For a look at the industrial future of Gowanus, check out Cut Brooklyn (Third Avenue and Ninth Street). Owner Joel Bukiewicz handcrafts beautiful knives, which you can examine, and purchase during open studio hours, Wednesday 3 to 7pm, and Saturday noon to 5pm. Or, sharpen your knife skills at a one of their just-about-monthly classes. In the warmer months, The Gowanus Dredgers Canoe Club also offers boating experiences, for a canal’s eye view of the neighborhood. The slots fill up quickly so check their calendar well in advance of your day trip.
If you’ve worked up an appetite thinking about slicing and dicing, Wing Bar (Smith and Degraw) is the neighborhood spot for wings, fried brussels sprouts, jalapeño poppers and pitchers of beer. Or, settle in on the patio of the Gowanus Yacht Club (Smith and Union), which is yacht-free but offers veggie dogs, PBR and dive-y charm aplenty. Once you’ve refueled, head down Ninth to take a peek at Gowanus Ballroom (Ninth Street at the canal), an airy, white-walled event space. Built as a steel mill, the Ballroom boasts 50-foot ceilings and a metal fabrication shop. It can be hard to find, but if you can spot FIND Home Furnishings, head back into the complex and follow the signs for Serett Metal. FIND, easily identified by its bold black-and-white exterior, is fun for browsing antique lamps, modern items and quirky replicas.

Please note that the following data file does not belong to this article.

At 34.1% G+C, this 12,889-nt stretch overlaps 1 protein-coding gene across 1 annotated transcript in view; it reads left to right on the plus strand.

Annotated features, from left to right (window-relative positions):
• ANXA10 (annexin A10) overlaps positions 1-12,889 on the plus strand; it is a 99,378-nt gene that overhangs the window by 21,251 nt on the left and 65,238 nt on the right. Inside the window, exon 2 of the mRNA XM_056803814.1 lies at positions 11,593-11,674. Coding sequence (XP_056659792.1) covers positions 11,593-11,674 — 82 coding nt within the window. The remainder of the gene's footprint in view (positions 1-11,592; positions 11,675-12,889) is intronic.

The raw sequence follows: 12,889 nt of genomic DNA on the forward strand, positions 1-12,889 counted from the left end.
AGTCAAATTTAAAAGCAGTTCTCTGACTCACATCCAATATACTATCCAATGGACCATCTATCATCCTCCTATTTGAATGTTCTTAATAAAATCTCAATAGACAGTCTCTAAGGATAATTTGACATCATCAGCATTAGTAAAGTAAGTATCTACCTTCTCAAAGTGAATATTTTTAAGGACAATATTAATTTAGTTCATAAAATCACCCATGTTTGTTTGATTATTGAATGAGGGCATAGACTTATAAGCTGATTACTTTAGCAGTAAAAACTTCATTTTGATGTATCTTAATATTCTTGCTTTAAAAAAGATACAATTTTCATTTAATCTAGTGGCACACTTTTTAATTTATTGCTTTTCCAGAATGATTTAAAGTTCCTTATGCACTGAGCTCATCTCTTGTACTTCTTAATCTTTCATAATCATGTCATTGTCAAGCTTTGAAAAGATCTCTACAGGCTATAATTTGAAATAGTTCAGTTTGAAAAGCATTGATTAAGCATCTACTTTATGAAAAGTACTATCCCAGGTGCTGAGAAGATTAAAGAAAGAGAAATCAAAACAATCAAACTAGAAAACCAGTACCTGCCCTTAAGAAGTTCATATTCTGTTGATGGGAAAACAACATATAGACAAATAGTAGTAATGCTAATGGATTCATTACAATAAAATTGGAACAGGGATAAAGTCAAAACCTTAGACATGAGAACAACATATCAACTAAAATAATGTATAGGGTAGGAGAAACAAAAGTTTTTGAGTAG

After satisfying your eye for design, sing a song of sixpence and fill your stomach with a slice of pie from Four and Twenty Blackbirds (Eighth Street and Third Avenue). This season, pick from a menu including maple buttermilk custard, cranberry sage, and the bourbon-infused derby pie. Forgot your bike lock? Don’t worry, sisters and co-owners Melissa and Emily Elsen have loaners and a bike pump on hand.